The lefty had a rough year with homers last campaign, and PNC Park is much more forgiving of long flies. He's also coming into a situation where he fits into the rotation; the Pirate starting staff is thin right now, unlike the New York situation where there were arms overflowing. That should relieve a little of the pressure.

So the Bucs are banking on a change of scenery to put the sparkle back in his stat line. His Tango projection for the coming season (as a Met) is 8-9/3.87 and 165 IP; Pittsburgh is rolling the dice that a new ballyard, a healthy year and a little Uncle Ray TLC can help Niese top that slash, especially if he's taking up the spot that AJ & Jay Happ tossed from last year, producing 16 wins.

Jon throws four pitches - a fastball that averaged 89 last year, along with a cutter, change and curve. He picks his spots for his heater, as it was just 47% of his pitch mix last year. He does have the ingredients for a bounce-back year, plus he's young at 29 and has a fairly friendly contract. Niese makes $9M this season, with club options for 2017 ($10M) and 2018 ($11M) and a $500K buyout. If he performs as the FO expects, he's set up to be more than a rental.

A final trivia bit: Niese was the longest tenured Met and Walker the longest tenured Pirate. It's not easy to start and finish a career with one team anymore.

12/15: HBD Jim Leyland, Jim Nealon, Bucky Williams, Art Howe; Vic Willis & Other Deals

  • 1884 - 1B Jim Nealon was born in Sacramento. He’s one of the Buccos sadder stories. Nealon played from 1906-07 for the Pirates, and in his rookie season tied for the NL RBI lead (83) while hitting .255. Jim hit .257 the next season, then contracted tuberculosis. He went back home to California, played a couple of years of minor league ball and died of typhoid pneumonia in San Francisco in 1910 at the age of 25.
Jim Nealon 1907 (photo: Chicago Daily News)
  • 1905 - In one of their better deals, the Bucs picked up Hall-of-Famer RHP Vic Willis from the Boston Beaneaters for journeymen UT Dave Brain, IF/OF Del Howard, and P Vive Lindaman. Willis won 20+ games in each of his four years (1906-09) in Pittsburgh, with a slash of 88–46/2.08 ERA and was part of the 1909 World Series championship club. The “Delaware Peach” (he went to Delaware College) was a workhorse throughout his career, completing 388 of his 471 starts.
  • 1906 - IF Wallace “Bucky” (a childhood nickname) Williams was born in Baltimore and moved to Pittsburgh at the age of six months. After stints with the Pittsburgh Keystone Juniors and Monarchs, he played for the Pittsburgh Crawfords (1927–32; 1937-39) and the Homestead Grays in 1936, and was named an honorary member of the Negro League Hall of Fame in Kansas City. Bucky also played for his employer as part of the Edgar Thomson Steel team after his pro career; his sandlot squad once defeated the Grays in an exhibition game. He went to Holy Rosary and Crescent Elementary before leaving school for work, and rests now in Calvary Cemetery.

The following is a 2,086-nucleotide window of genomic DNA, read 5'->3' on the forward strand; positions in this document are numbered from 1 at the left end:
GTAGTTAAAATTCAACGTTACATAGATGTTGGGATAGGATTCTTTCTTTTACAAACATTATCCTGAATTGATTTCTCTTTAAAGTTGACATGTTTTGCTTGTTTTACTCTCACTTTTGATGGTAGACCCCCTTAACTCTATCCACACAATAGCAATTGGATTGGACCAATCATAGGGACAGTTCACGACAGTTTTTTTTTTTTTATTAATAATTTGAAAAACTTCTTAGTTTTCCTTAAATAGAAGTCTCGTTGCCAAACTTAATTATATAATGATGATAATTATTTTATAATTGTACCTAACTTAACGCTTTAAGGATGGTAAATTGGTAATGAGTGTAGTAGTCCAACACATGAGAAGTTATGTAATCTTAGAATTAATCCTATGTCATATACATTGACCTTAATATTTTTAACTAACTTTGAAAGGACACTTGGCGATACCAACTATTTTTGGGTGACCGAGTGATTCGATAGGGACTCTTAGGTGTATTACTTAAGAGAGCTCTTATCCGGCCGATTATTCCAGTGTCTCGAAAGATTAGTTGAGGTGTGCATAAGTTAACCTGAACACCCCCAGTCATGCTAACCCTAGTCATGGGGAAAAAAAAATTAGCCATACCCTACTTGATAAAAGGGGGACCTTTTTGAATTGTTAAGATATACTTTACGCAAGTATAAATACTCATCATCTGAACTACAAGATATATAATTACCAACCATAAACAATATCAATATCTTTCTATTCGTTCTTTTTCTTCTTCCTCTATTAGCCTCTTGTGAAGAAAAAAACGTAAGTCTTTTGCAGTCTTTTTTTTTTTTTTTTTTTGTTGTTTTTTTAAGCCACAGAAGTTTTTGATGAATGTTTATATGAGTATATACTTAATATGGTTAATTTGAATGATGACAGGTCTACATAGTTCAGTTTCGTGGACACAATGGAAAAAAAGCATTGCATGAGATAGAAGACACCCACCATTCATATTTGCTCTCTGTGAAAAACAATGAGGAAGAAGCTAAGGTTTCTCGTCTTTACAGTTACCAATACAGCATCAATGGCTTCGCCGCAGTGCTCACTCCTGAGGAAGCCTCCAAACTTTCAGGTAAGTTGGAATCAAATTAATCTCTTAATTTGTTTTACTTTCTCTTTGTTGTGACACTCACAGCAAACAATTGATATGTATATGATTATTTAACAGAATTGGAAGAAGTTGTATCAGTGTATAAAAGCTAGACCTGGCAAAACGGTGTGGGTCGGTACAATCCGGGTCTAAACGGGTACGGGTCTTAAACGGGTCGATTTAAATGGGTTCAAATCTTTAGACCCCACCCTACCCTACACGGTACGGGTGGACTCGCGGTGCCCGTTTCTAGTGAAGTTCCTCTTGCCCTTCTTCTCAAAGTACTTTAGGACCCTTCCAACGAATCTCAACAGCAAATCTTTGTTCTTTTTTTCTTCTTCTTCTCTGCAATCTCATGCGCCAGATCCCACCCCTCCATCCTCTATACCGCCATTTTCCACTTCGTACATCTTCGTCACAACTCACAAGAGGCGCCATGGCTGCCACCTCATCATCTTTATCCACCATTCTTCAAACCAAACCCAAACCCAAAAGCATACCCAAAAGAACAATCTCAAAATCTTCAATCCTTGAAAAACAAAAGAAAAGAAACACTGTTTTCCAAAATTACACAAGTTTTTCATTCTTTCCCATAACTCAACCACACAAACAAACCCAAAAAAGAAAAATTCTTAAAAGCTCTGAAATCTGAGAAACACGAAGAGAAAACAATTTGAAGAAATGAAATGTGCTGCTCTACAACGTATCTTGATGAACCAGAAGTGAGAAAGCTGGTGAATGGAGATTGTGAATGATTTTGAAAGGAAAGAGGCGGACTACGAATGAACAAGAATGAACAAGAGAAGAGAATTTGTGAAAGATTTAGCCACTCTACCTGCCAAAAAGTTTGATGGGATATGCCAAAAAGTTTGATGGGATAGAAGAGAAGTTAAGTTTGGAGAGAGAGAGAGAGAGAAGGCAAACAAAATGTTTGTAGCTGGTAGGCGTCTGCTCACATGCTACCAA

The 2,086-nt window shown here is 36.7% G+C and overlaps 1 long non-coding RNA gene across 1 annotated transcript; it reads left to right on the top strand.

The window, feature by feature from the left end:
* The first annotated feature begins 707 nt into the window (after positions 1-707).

• 1944 - Pirate manager Jim Leyland was born in Perrysburg, Ohio. Leyland was the fiery, chain-smoking manager of the Bucs from 1986 to 1996. He won two Manager of the Year awards (1990 and 1992) and finished as runner-up in 1988 and 1991. Under Leyland, the Pirates went to the NLCS three straight seasons (1990-92) but lost all three, with the latter two going the full seven games against the Atlanta Braves. He did win a title in 1997 as the skipper of the Florida Marlins and also managed the Colorado Rockies and Detroit Tigers. Leyland became a Pittsburgh boy; he still lives in Mt. Lebanon.
Jim Leyland (photo: Pittsburgh Pirates)
  • 1946 - IF Art Howe was born in Pittsburgh. He began his career with Pittsburgh in 1974-75 as a utility infielder, batting .195, before being traded to the Astros, where he became a regular for six seasons beginning in 1977. He played for 11 years in all with a .260 BA, and managed for 11 more years after his playing days, winning a pair of AL West titles with the Oakland As.
  • 1952 - Vic Janowicz was signed to a $75,000 contract by the Pirates a bonus baby. Janowicz was a Heisman-winning running back at Ohio State in 1950, but Pittsburgh saw his future in baseball. As a bonus baby, he had to be carried on the MLB roster for two years. Vic hit .252 as a C in 1953, but dropped to .151 as a 3B’man the following year, for a two year line of .214 with two HR and 10 RBI in 215 PA. He left the team after that season and jumped to the NFL Washington Redskins, where he played two years before a car accident ended his sports career.
  • 1967 - Pittsburgh traded for RHP Jim Bunning, sending the Phillies pitchers Woodie Fryman‚ Bill Laxton and Harold Clem along with IF Don Money, who would be the Phils regular 3B until Mike Schmidt arrived and then become an All-Star with Milwaukee. HoF’er Bunning stayed in Pittsburgh for 1-½ seasons, slashing at 14-23/3.84.
Jim Bunning (photo: The Sporting News Archives)
  • 2003 - The Pirates lost five players in the Rule 5 draft, 1b Chris Shelton, OF Rich Thompson, LHP Frank Brooks, RHP Jeff Bennett and 3B/OF Jose Bautista, who they traded RHP Kris Benson for to get back in July, 2004. Oddly, the Pirates had three openings on the 40-man roster, but GM Dave Littlefield told the local media that the need to add free agents to the lineup for next season was more important than keeping players the club thought would not make an immediate impact. The rest of baseball reacted a bit differently as the five Pirate farmhands went in the first six picks of the draft. Littlefield also removed pitchers Duaner Sanchez and Matt Guerrier from the 40-man roster to protect Mike Gonzalez and John Grabow, so he may have had more talent on hand than he suspected.
  • 2005 - Pittsburgh signed free agent RHP set-up man Roberto Hernandez to a one-year, $2.75M contract, and then flipped him to the Mets at the 2006 deadline for Xavier Nady.